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Crows on a Cloud

I wake up late on a Sunday morning and lie in bed for a minute as I try to distinguish reality from the dream world I just left. Laughter and the sounds of cooking come from the kitchen. It seems unlikely the world will end on October 75. That’s not even a real date. And the clocks are ticking as they should, one second at a time, rather than getting faster and faster as I watch. As I do most mornings, before the details of the dream slip through my fingers, I make sure to take notes on what happened as well as my feelings during the dream and any other seemingly important symbols so I can look up the perceived meaning of them later.

When I was fostering a painfully shy cat from Second Chance who hid behind the stove whenever I was home, I dreamed she let me pet her. Recently I had a dream that the wort from my first homebrew turned into water instead of beer. In another, I was squatting in an abandoned house with an ex. I’ve dreamed about showing up in public without clothes on. About getting a tattoo I didn’t want. I’ve had dreams where my mom is alive again, warmly greeting me as I walk through the door.

Sometimes these dreams are so vivid I can’t immediately differentiate between what’s real and what visuals are simply caused by synapses being fired by my brain, linking some of my waking thoughts and sights together in a loose narrative. Sometimes even waking life doesn’t feel like it’s truly happening though. Am I completely aware of the realness of my existence? I could be nothing but a brain in a vat being poked and prodded by scientists to cause reactions that create every aspect of my “waking” life. Nothing is real and this entire world is just a figment of my imagination. (What a terrible, sad imagination.)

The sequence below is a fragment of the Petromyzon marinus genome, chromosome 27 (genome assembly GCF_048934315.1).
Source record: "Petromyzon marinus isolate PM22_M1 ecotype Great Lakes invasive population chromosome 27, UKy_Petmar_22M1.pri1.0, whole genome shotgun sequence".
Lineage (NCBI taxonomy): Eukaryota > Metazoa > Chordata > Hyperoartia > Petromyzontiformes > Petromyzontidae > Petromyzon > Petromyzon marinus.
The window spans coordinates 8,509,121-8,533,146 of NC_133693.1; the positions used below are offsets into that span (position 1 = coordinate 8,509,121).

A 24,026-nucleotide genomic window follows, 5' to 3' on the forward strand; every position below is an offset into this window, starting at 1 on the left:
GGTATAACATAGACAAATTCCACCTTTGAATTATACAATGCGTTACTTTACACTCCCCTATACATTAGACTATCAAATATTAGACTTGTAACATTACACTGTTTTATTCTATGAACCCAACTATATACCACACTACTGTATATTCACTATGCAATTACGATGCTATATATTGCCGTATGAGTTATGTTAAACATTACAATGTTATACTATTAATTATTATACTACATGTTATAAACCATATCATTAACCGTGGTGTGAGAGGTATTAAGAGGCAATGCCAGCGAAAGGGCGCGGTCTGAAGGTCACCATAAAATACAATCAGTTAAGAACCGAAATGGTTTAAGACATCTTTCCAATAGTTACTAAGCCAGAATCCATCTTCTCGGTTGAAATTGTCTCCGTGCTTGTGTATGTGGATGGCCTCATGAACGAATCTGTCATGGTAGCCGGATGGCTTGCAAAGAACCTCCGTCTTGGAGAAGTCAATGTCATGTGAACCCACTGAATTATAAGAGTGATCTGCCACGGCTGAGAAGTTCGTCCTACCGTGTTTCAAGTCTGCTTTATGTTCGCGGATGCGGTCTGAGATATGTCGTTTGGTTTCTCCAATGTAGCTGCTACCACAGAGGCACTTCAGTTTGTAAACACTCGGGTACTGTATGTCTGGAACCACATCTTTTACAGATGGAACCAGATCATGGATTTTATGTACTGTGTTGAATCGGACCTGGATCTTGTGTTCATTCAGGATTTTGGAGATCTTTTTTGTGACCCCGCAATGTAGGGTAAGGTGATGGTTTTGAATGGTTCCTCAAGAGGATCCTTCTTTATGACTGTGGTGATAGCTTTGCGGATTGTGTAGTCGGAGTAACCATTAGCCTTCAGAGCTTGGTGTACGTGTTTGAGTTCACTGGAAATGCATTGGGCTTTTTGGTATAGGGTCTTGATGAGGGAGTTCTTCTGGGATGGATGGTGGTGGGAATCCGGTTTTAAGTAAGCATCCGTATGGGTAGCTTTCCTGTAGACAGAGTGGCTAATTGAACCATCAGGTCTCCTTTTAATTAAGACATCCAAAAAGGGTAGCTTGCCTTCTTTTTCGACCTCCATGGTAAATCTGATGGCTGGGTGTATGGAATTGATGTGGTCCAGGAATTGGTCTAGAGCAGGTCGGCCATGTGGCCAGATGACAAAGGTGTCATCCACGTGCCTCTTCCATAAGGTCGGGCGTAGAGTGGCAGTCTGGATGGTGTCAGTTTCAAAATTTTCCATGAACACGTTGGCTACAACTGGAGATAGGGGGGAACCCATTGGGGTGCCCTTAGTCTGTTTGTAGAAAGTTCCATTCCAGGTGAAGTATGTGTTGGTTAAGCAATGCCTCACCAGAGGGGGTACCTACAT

Philosopher René Descartes introduced this idea in the 1600s, but his vat with scientists was an evil demon that controlled the mind. Perhaps this demon or these scientists are causing me to dream right now before I wake up and enter the true real world where the fantastic is possible.

When I was younger, I had a reoccurring dream where I was swimming in a large pool. I dove all the way to the bottom, my lungs easily taking in oxygen from the water surrounding me, and entered a secret door which opened up to an even larger underwater chamber.

In another reoccurring dream, I flew over the city with a cape in the style of Super Mario World. As my subconscious self became familiar with this world I sometimes could control where I went.

If the average person spends a third of their lives asleep, at least we can rest easy knowing our brains are still exercising so they can remain in tip-top shape. Do these visions have any meaning? Research published in the Journal of Neuroscience in 2017 suggests those who experience REM sleep and dream often may be better equipped to handle stressful situations, but is a dream a wish our heart makes as Cinderella would have so many of us believe?

Founding father of psychoanalysis Sigmund Freud introduced one of the first popular ideas about the meaning dreams may hold. He believed the symbolism in our dreams reflected our deepest desires, namely those of a sexual nature. But then again, it’s more likely humans are just doing what we do best, trying to decipher meaning out of the most meaningless occurrences. 

There’s a word for that. Apophenia. The term was coined by German neurologist Klaus Conrad to describe the tendency of schizophrenia patients to see sinister patterns during psychosis. Now, it’s accepted to simply describe the human tendency to find any sort of patterns in unrelated events. One of my friends believes that seeing items from your past or having a specific topic organically come up in different conversations are signs your life is on the right track.

If I were to take my dreams literally and believe they offered any indication of where I’m headed, I’d have to prepare for the end of the world while a secret door in the house I live in leads to a claustrophobic staircase of doom and I’m having dinner with people I’d rather not interact with. But I’ll just enjoy the nighttime entertainment for now.

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MacKenzie Chase is the editor of Flagstaff Live! She can be reached at mchase@flaglive.com or 556-2262.

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